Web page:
Wojciech Smarzowski’s film is a much needed voice in a the discussion concerning the Catholic Church. But is it powerful enough to shake the grounds causing visible changes?
Have you heard about a film that has challenged the entire Institution of Church to speak openly about its sins?
If not, then you should. Because it is the most important Polish film in years. This film has already brought more than 2,5 million of viewers in only two weeks. It’s a groundbreaking result for the Polish cinemas and it’s headed for setting an all-time record.
This film is “Clergy”, directed by Wojciech Smarzowski.
The story cruelly unmasks the hideous lies and crimes living inside the Polish Catholic Church. The film follows three priests, who manage various parishes. They all contradict the very values that the Church theoretically cherishes. While fighting the demons of their own pasts, their fallible nature breeds new generations of rotten members of the community.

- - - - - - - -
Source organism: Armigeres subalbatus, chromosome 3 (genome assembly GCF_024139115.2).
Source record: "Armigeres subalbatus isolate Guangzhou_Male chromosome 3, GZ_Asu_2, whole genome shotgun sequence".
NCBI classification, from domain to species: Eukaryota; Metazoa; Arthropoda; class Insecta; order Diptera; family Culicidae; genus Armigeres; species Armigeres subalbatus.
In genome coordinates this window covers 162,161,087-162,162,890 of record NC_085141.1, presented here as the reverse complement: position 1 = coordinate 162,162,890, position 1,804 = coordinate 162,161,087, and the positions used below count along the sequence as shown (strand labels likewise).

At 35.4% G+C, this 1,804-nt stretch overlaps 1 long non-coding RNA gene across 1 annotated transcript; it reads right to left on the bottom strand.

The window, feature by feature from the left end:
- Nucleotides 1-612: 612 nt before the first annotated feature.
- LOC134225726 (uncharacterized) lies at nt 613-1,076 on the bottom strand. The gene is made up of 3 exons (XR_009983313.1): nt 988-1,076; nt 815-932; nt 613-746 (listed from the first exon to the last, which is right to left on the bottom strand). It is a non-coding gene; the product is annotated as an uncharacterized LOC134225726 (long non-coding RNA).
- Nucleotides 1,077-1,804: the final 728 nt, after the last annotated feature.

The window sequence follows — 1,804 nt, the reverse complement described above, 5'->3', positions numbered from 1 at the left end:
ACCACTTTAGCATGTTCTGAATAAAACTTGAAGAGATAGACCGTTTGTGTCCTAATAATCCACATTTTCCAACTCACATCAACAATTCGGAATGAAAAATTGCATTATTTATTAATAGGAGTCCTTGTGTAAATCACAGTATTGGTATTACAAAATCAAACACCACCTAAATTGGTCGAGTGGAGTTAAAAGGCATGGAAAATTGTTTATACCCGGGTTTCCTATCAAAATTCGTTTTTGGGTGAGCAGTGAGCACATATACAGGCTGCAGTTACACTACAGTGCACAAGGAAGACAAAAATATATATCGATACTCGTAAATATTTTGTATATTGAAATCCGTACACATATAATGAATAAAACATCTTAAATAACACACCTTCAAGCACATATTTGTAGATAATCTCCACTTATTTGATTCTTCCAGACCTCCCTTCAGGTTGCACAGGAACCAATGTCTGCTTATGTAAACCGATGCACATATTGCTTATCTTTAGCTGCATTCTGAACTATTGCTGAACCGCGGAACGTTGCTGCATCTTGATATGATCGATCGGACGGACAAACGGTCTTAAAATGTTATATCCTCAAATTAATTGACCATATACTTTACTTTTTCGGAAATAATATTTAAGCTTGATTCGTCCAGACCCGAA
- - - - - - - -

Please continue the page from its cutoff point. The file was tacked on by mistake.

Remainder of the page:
The master of “boiling” the audience
Rarely does it happen that a film stirs the pot so much that – apart from crushing the box office – it also brings a significant topic to the table. But “Clergy” does precisely that – it causes people to talk.
It’s not unusual for Smarzowski to bring such heavy artillery to the screen. Honestly, I always leave the screenings of Smarzowski’s film with the urgent need of a vodka shot. Or a shower, to wash off all of the dirt I have watched. He has shown the dismal situation of the police forces in “Drogówka”, presented the harsh existence in the rural, poor villages in “Dom zły” and looked at the terrible problem of widespread alcoholism in “Pod Mocnym Aniołem”. All of the above were heavy and unforgettable.
Clergy is an earthquake